Daniel Rooke, soldier and astronomer, was always an outsider. As a young lieutenant of marines he arrives in New South Wales on the First Fleet in 1788 and sees his chance. He sets up his observatory away from the main camp, and begins the scientific work that he hopes will make him famous.Aboriginal people soon start to visit his isolated promontory, and a child named Tagaran begins to teach him her language. With meticulous care he records their conversations. An extraordinary friendship forms, and Rooke has almost forgotten he is a soldier when a man is fatally wounded in the infant colony.The lieutenant faces a decision that will define not only who he is but the course of his entire life.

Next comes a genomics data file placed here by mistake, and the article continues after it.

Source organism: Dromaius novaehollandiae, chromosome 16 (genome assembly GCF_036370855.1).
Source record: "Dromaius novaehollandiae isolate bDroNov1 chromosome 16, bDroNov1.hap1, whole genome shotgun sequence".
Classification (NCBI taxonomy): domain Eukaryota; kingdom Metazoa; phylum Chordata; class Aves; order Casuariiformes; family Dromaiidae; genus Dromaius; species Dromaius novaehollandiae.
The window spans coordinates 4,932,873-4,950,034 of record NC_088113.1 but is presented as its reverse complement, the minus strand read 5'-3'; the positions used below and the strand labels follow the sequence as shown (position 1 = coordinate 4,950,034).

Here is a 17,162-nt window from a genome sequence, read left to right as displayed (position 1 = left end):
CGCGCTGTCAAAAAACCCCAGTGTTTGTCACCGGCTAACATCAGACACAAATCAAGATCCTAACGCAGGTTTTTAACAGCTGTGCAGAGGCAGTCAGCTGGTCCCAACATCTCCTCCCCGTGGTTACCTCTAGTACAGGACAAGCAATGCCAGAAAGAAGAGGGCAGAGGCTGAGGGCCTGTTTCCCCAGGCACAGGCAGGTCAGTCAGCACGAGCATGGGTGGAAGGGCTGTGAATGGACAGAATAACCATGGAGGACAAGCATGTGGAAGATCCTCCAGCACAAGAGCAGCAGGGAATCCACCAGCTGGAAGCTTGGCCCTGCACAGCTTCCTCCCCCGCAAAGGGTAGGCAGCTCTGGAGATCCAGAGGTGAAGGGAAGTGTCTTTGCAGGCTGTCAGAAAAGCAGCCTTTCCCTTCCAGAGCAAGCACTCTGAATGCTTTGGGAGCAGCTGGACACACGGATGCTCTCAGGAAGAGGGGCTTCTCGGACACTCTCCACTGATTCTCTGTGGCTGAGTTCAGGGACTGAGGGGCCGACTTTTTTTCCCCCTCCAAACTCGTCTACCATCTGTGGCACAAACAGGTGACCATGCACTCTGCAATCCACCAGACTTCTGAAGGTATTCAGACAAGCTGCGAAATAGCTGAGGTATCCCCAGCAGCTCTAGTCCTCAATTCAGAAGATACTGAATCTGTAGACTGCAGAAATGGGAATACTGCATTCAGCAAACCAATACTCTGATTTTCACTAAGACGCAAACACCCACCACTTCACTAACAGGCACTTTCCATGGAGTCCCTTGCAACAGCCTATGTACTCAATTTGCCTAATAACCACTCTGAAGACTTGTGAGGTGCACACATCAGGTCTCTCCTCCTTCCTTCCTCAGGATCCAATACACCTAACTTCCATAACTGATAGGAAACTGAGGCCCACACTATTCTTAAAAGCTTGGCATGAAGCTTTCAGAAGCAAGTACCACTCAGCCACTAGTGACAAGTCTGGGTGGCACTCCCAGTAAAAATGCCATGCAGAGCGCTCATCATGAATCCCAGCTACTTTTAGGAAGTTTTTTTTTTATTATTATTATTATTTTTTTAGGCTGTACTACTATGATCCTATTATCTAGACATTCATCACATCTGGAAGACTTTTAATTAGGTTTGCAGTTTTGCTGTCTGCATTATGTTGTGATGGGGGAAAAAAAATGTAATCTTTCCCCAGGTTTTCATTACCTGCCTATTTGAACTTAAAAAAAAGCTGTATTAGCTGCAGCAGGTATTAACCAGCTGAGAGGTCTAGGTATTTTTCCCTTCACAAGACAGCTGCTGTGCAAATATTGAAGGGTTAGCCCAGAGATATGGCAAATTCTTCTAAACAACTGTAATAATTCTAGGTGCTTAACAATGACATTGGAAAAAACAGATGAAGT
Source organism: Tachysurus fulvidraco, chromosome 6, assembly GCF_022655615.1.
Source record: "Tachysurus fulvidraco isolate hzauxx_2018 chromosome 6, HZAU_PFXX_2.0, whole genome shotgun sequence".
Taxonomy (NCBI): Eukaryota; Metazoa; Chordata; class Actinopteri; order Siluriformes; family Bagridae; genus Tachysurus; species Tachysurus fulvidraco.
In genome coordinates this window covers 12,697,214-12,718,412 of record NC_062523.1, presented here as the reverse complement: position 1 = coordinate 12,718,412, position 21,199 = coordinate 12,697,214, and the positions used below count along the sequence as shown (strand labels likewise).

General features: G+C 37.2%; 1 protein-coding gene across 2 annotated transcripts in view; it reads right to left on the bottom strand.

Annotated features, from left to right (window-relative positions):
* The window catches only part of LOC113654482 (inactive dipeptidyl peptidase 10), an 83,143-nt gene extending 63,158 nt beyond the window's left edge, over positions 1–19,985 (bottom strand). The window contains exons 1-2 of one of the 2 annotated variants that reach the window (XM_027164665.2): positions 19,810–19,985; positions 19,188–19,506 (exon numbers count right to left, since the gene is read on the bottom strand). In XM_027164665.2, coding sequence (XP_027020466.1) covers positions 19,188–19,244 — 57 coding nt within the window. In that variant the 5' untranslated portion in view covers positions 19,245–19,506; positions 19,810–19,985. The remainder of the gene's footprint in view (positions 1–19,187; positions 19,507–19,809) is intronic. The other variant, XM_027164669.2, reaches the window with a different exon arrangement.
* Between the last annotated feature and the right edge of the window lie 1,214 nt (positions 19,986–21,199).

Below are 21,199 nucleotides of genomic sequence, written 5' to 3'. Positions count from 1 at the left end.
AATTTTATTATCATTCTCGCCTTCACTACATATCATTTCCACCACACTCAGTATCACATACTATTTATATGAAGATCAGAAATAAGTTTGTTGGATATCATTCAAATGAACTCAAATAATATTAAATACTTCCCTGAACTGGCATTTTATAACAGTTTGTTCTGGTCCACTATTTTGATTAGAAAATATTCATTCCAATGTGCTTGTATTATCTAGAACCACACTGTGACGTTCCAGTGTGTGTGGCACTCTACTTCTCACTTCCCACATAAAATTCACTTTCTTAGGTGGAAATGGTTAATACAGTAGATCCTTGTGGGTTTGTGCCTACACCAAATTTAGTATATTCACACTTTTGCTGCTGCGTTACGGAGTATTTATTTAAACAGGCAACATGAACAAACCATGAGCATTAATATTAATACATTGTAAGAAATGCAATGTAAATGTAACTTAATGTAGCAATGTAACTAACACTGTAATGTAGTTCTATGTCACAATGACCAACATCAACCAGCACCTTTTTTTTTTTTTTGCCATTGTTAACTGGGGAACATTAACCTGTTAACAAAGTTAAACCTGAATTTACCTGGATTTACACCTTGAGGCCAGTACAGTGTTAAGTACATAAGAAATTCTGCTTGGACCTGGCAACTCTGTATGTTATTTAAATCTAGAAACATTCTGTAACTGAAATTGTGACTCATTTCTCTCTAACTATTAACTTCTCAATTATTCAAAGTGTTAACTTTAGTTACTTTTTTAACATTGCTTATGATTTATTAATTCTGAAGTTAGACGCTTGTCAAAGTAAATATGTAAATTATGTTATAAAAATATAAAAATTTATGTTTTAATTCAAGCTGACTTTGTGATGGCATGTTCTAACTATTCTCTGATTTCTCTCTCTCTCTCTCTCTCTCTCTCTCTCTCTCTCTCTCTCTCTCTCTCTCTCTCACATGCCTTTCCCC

Inspired by the notebooks of William Dawes, The Lieutenant is a compelling story about friendship and self-discovery by a writer at the peak of her powers.'It glows with life: imaginative in its recreations, respectful of what cannot be imagined, and thoughtful in its interrogation of the past…The Lieutenant is also Grenville’s most intellectually sophisticated novel to date.‘ Kerryn Goldsworthy, Age'An extraordinary adventure into the nature of language, culture and human communication. It is also a thrilling alternative history of modern Australia’s beginnings…Grenville’s great victory in this book is to show us that language is so much more than vocabulary or even grammar and syntax…Grenville’s writing is so clear as to be transparent…All in all, an epiphanous book, her best, I think.’ Listener